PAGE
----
Cases of Pronouns: Rules and Examples

Case refers to the form a noun or pronoun takes depending on its function in a sentence. English pronouns have three cases: subjective, objective, and possessive.

Subjective Pronouns

The subjective (or nominative) pronouns are I, you (singular), he/she/it, we, you (plural), they and who. A subjective pronoun acts as a subject in a sentence. See the sentences below for illustration:

I have a big chocolate bar.
You have some ice cream.
He has a cake.
We could have a party.
They could come, too.
Who should be invited?

Objective Pronouns

The objective (or accusative) case pronouns are me, you (singular), him/her/it, us, you (plural), them and whom. (Notice that form of you and it does not change.) The objective case is used when something is being done to (or given to, etc.) someone. The sentences below show this use of the objective case:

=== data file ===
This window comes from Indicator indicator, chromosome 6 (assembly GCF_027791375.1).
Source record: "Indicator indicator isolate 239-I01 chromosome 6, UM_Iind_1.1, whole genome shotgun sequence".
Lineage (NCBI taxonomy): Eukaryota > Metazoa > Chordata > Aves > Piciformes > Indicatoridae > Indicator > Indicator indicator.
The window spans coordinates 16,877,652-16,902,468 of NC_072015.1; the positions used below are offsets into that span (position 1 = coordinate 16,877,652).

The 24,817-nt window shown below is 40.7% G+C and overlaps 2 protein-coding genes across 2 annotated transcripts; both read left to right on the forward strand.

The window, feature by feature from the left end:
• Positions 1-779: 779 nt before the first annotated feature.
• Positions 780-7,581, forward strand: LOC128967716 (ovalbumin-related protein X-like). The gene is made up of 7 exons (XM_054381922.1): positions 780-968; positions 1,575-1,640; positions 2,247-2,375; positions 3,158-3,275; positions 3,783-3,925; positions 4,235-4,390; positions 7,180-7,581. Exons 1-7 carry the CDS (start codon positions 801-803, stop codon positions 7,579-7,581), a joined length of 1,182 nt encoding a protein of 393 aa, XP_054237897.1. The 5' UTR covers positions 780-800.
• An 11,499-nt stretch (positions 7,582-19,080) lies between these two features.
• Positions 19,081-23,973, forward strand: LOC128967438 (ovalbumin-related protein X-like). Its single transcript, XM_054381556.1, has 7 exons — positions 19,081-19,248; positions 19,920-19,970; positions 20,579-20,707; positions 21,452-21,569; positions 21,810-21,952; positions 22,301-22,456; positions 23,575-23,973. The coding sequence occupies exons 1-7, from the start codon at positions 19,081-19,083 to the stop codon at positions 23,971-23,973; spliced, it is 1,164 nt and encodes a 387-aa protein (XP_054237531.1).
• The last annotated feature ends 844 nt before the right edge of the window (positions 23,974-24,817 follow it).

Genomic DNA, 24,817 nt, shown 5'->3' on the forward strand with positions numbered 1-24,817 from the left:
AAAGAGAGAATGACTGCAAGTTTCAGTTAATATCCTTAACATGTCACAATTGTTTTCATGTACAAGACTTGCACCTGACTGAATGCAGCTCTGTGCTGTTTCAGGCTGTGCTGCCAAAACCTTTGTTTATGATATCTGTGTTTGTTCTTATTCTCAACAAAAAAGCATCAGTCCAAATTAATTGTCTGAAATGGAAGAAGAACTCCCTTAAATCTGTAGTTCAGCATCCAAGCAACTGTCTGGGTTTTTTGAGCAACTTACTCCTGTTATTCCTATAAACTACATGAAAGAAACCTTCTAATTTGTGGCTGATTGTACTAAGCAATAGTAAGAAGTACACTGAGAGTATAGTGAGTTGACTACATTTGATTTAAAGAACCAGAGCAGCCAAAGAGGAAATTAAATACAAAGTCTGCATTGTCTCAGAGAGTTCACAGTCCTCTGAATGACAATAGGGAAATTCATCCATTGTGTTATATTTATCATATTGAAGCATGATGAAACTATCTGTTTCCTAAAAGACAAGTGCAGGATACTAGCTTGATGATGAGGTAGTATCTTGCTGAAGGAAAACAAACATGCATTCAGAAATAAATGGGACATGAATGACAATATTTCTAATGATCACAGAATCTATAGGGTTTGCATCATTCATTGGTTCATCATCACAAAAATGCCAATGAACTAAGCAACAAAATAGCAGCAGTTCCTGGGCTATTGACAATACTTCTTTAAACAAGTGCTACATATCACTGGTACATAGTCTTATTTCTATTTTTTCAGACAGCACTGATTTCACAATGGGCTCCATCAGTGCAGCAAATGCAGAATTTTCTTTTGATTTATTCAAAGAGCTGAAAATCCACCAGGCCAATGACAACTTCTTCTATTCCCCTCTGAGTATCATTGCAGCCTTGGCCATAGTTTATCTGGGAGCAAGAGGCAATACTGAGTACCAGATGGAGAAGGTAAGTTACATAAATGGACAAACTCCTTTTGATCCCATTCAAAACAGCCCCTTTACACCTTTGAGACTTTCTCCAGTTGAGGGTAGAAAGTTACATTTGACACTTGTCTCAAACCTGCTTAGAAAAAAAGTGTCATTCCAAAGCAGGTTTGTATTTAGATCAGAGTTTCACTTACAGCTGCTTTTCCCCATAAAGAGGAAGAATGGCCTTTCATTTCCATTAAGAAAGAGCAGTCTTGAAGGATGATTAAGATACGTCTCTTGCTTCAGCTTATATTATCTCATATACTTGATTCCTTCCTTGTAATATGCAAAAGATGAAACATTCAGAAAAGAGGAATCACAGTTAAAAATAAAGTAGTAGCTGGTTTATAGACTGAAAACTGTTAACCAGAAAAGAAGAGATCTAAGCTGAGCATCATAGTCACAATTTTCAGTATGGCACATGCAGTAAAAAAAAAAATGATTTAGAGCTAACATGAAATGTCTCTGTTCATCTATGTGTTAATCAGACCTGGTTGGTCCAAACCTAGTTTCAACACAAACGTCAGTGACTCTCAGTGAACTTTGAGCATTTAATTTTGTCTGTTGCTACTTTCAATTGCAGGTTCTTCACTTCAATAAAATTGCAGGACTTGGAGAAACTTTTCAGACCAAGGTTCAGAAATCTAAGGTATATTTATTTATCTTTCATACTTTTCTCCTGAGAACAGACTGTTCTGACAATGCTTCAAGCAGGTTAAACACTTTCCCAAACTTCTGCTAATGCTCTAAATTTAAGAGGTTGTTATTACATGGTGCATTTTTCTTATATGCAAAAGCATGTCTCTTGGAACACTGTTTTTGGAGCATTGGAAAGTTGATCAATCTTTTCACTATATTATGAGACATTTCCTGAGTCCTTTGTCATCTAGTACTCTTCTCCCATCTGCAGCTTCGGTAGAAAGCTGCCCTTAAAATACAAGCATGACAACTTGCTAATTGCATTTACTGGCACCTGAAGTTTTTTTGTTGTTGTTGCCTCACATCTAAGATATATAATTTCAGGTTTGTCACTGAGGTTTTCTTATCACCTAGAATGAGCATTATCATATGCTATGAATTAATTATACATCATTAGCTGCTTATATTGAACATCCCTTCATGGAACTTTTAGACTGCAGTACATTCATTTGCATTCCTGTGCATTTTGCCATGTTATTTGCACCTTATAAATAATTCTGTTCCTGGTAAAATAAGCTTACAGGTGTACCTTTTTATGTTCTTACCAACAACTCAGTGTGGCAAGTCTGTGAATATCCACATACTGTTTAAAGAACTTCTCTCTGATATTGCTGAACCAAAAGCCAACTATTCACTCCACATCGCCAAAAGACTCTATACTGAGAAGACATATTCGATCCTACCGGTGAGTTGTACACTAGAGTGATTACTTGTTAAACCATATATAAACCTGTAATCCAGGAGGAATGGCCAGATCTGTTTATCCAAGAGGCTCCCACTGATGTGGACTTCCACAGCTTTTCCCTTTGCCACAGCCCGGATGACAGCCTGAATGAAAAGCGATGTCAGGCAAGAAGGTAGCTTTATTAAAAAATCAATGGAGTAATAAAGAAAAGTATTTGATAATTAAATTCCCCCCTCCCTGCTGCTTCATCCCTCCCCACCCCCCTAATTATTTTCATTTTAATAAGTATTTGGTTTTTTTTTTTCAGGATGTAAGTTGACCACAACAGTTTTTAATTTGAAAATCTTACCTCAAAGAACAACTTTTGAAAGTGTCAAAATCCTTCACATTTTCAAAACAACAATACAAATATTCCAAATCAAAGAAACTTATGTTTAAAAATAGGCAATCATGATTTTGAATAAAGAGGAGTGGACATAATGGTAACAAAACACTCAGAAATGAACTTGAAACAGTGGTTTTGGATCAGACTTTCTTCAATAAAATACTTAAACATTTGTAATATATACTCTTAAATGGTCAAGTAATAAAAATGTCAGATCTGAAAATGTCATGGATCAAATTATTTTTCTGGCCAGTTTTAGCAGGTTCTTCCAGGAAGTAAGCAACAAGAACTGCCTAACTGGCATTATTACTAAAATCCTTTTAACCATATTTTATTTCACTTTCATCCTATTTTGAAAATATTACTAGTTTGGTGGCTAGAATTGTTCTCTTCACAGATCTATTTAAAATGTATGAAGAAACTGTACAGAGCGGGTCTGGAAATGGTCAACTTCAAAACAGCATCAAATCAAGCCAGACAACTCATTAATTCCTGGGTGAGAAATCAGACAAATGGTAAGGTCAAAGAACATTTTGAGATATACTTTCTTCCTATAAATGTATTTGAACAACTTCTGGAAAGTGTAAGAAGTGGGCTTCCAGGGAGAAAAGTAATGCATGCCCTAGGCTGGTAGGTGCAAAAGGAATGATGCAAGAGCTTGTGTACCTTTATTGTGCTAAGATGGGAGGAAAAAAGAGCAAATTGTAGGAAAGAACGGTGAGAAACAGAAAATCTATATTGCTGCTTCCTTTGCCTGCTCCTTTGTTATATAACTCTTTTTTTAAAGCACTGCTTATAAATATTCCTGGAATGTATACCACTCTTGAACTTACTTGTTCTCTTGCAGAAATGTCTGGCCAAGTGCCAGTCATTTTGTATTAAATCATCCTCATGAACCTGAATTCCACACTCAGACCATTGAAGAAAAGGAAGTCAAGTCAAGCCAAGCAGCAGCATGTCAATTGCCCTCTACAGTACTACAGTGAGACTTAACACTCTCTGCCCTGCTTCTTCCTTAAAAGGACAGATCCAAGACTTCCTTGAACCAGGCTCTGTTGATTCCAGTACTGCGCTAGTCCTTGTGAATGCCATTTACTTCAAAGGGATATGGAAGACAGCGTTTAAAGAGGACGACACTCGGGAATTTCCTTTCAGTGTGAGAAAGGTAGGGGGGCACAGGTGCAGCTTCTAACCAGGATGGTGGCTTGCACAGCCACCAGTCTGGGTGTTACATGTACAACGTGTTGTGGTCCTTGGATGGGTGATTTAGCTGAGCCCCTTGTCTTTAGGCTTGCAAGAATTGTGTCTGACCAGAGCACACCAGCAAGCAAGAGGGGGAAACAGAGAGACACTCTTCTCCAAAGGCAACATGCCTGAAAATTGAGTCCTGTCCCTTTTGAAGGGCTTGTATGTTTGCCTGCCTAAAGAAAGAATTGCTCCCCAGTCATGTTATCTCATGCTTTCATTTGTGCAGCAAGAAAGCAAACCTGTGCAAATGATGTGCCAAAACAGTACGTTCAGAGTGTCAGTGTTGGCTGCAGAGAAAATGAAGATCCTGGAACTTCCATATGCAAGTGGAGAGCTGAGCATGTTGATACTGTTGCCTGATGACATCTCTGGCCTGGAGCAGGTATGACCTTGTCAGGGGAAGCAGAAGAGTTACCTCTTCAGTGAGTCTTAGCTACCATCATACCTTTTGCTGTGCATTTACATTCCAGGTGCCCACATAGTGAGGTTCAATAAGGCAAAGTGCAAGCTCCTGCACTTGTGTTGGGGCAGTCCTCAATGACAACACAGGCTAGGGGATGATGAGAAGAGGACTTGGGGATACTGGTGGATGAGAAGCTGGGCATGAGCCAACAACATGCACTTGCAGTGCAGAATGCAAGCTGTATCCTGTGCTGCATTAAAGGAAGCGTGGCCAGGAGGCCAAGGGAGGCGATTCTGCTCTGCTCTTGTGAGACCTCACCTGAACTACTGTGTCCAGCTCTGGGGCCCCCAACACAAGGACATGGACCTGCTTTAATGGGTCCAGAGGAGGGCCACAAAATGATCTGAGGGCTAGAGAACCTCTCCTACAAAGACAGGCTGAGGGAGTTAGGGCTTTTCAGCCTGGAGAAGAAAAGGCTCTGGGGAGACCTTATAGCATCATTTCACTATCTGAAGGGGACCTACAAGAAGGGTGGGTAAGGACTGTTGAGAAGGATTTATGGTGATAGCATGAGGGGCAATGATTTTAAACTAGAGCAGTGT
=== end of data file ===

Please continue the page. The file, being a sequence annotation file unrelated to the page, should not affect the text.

Give the chocolate to me, please.
Why should I give it to you?
You could give it to him, instead.
Please share it with all of us.
Do we have to share it with them?

Possessive Pronouns

There are two types of possessive pronouns. The first type is used with nouns my, your (singular), his, her, your (plural), its, their, our. The other type of pronouns are sometimes called independent possessive pronouns, because they can stand alone. They are mine, yours (singular), his, hers, ours, yours (plural) and theirs. The possessive pronouns show that something (or someone) belongs to someone (or something).

That’s my shirt.
That shirt is mine.
The house is theirs.
It’s their house.
The dog is scratching its ear.

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